The disclosed innovations also provide future capability for magnetic head technology: as heads and media undergo further development, the disclosed innovative circuit can readily be adapted to higher write speeds.

A further application is for extremely simple VHF and UHF transmitters, although of course the off-chip coupling will have to be implemented with technology which reduces parasitic inductance.

Another possible application is phased-array radar systems, to get the bandwidth needed to rapidly steer the beam.

Patent Citations
Cited PatentFiling datePublication dateApplicantTitle
US4739194 *Nov 25, 1986Apr 19, 1988Tektronix, Inc.Supergate for high speed transmission of signals
US4977378 *Sep 8, 1989Dec 11, 1990North American Philips Corp.Rapid-response differential amplifier with rail-to-rail input capability
US5122692 *Jan 24, 1991Jun 16, 1992Fujitsu LimitedHigh speed level conversion circuit including a switch circuit
US5134309 *Jun 7, 1990Jul 28, 1992Fuji Photo Film Co., Ltd.Preamplifier, and waveform shaping circuit incorporating same
US5333081 *Sep 28, 1992Jul 26, 1994Nec CorporationMagnetic head driving circuit with delay elements between the switching components
US5343163 *Jun 21, 1993Aug 30, 1994Hughes Aircraft CompanySingle-ended and differential transistor amplifier circuits with full signal modulation compensation techniques which are technology independent
US5392172 *Jan 28, 1993Feb 21, 1995Hitachi, Ltd.Magnetic head circuit having a write current changeover circuit with a clamp voltage depending on write current for high-speed data transfer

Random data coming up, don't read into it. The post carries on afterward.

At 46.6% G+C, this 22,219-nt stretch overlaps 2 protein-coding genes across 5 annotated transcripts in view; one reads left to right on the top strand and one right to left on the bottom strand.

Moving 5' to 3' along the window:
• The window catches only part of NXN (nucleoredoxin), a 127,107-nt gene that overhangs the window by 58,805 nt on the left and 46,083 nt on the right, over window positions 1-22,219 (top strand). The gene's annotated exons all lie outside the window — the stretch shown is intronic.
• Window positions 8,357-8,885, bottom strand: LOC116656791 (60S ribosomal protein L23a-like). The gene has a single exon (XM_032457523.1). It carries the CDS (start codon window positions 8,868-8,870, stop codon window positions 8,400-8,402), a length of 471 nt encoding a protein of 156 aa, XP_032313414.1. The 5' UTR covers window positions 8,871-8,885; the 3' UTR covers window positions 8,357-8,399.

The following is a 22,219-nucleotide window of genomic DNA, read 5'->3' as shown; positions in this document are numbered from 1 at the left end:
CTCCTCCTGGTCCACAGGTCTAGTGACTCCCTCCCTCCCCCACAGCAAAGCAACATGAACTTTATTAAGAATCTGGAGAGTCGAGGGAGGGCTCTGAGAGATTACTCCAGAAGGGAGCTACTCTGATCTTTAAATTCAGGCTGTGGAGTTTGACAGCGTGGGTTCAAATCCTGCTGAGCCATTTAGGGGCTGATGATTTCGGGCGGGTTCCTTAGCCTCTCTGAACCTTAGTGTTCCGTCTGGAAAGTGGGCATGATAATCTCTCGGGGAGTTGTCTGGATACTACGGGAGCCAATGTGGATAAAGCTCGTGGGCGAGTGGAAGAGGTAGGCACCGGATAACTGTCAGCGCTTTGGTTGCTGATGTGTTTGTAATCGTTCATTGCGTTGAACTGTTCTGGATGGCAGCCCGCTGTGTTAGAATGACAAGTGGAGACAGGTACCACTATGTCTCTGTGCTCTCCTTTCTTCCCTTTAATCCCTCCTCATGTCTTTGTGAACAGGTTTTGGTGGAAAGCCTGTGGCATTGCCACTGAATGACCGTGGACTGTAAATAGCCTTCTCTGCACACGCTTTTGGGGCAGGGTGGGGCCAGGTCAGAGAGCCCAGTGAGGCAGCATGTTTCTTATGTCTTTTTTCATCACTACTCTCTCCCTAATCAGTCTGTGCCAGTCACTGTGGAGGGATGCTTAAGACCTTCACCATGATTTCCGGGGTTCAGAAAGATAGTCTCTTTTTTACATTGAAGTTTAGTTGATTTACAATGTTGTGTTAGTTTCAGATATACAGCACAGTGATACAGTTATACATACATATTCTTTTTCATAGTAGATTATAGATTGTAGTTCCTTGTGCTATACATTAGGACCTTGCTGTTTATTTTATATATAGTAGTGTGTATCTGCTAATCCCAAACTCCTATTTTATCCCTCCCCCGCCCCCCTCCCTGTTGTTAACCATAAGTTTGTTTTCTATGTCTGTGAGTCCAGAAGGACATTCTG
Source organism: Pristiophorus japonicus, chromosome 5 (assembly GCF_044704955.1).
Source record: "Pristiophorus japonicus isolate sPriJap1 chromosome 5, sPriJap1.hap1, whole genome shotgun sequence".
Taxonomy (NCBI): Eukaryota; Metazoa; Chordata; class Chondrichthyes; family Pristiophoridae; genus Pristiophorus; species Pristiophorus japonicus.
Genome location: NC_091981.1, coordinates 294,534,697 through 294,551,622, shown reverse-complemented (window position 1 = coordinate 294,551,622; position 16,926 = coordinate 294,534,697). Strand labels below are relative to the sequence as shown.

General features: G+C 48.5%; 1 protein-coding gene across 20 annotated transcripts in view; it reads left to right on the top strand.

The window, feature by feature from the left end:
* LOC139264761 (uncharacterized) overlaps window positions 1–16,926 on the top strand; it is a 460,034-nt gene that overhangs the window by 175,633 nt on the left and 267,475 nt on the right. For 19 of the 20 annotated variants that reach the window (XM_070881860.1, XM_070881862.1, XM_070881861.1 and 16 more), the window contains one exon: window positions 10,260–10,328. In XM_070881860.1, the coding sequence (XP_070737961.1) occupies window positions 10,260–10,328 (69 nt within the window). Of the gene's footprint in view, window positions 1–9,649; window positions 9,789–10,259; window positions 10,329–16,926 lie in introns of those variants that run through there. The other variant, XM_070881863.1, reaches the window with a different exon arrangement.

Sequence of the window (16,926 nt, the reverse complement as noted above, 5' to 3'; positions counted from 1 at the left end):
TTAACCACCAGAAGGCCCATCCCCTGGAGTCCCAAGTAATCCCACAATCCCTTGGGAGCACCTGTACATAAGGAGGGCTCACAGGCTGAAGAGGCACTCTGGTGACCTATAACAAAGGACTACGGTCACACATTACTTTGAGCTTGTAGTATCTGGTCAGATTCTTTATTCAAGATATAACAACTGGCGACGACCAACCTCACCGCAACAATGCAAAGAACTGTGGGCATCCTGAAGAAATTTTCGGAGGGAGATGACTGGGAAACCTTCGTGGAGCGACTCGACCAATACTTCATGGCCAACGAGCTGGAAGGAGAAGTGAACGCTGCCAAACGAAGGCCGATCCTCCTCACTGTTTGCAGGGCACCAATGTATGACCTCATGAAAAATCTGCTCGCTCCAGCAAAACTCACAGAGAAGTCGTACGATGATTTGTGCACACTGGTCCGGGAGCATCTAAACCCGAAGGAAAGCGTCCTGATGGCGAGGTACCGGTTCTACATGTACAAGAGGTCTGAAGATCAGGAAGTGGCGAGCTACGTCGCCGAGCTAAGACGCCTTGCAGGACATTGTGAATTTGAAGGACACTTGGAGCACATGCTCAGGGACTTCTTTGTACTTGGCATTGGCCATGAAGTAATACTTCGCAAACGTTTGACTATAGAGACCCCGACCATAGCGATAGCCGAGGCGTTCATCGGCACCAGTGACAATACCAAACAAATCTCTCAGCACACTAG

US5434717 *Mar 18, 1994Jul 18, 1995Hitachi, Ltd.Read and/or write integrated circuit having an operation timing adjusting circuit and constant current elements
Referenced by
Citing PatentFiling datePublication dateApplicantTitle
US5680280 *Sep 11, 1996Oct 21, 1997Texas Instruments IncorporatedMagnetic field sensor using heterojunction bipolar transistors
US5822141 *Mar 27, 1996Oct 13, 1998International Business Machines CorporationIn a magnetic recording unit
US6226696 *Oct 29, 1998May 1, 2001Fairchild Semiconductor CorporationProgrammable circuit for sensing computer pointing devices to sink a different amount of current depending on the requirements of the device
EP0887789A2 *Jun 26, 1998Dec 30, 1998Nec CorporationDrive circuits for a magnetic recording device
Classifications
U.S. Classification327/110, 360/46, 327/333, G9B/5.026, 360/67, 327/563, G9B/5.024
International ClassificationH03F3/45, H03K17/66, G11B5/09, G11B5/012, G11B5/02, G11B5/00
Cooperative ClassificationG11B5/022, G11B2005/0016, H03K17/662, G11B2005/0013, G11B5/02, G11B5/012
European ClassificationG11B5/02A, H03K17/66B2, G11B5/012, G11B5/02
Legal Events
DateCodeEventDescription
Jan 22, 2008FPAYFee payment
Year of fee payment: 12
Dec 10, 2003FPAYFee payment
Year of fee payment: 8
Dec 7, 1999FPAYFee payment
Year of fee payment: 4
Mar 16, 1995ASAssignment
Owner name: SGS-THOMSON MICROELECTRONICS, INC.
Free format text: ASSIGNMENT OF ASSIGNORS INTEREST;ASSIGNOR:CAMERON, SCOTT;REEL/FRAME:007401/0427
Effective date: 19950217